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Everyone Hates The 'Check Engine' Warning Light...

By raccars Published

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It's only small, but the 'check engine' warning light can provoke a disproportionate amount of hatred in car owners. It's the vagueness that really seems to irritate people - when that light comes on, it could mean not much at all, or it could be catastrophic. An alarming number of people opt for a policy of ignoring it and hoping it goes away...

However, that's a really bad idea. You may not notice any fault with the handling or ride of your car, but the 'check engine' light is there for a reason, and there is probably something wrong. If you carry on driving with the light illuminated, it will eventually demand your attention by flashing. Ignore this at your peril!

Sensible car owners won't let things get to that stage, as there are a number of checks you can perform to help diagnose the problem. There should be some clues that indicate a problem - listen very hard and you may hear a knocking from the engine or a squealing belt. Any inappropriate noises should be investigated.

Believe it or not, while you're panicking about potentially astronomical garage bills, the problem could be as simple as a loose petrol cap. Yes, the 'check engine' light could be caused by failing to screw your fuel cap back on properly. Make this your first stop before getting stuck in under the bonnet, and turn until the cap clicks a few times.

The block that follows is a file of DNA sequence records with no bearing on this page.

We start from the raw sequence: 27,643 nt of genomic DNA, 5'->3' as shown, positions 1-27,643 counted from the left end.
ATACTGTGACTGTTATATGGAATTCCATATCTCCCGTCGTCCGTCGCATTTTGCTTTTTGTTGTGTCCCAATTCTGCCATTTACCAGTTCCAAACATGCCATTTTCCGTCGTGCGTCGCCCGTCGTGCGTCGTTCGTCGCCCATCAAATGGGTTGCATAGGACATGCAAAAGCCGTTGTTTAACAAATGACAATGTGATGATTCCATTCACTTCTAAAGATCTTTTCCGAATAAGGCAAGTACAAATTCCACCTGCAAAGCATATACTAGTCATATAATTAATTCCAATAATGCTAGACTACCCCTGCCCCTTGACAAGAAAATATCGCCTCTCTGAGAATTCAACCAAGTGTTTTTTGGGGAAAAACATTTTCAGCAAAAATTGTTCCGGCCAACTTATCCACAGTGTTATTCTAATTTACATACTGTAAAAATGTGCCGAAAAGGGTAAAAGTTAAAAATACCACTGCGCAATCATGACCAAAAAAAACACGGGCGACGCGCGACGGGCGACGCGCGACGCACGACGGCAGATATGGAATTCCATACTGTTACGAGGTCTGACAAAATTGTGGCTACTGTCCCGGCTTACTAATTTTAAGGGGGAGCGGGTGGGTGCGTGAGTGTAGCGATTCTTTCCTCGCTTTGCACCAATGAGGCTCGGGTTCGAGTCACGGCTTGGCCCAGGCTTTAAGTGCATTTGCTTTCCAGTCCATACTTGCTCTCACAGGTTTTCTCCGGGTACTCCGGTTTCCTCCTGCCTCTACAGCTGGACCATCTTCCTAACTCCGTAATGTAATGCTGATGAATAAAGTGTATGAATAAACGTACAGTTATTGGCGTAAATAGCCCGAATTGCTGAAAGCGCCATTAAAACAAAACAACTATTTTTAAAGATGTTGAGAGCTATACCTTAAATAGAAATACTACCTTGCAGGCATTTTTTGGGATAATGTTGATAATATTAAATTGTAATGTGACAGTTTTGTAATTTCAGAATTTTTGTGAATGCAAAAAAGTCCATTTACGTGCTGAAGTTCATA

If that doesn't cure it, take a look at the spark plugs. A small but vital part of the ignition process, these consumables wear out and need replacing periodically. This is an easy DIY fix or can be done during servicing.

The 'check engine' light can also be provoked by damp. Engines don't like to get wet, whether it's from heavy rain or enthusiastic car washing. While engine bays are constructed to avoid water getting in, occasionally leaks happen. Wet wires can stop the starter mechanism from functioning and will need to dry out before you can try starting up again.

While people often complain that modern engines are too sophisticated for home servicing and maintenance, the same modern electronics can help you to diagnose faults yourself. There are smartphone apps you can download, which allow you to plug your phone into your car and run diagnostic tests.

If, having tried all of the above, you are unable to identify the problem, you will have to brave a visit to a mechanic.

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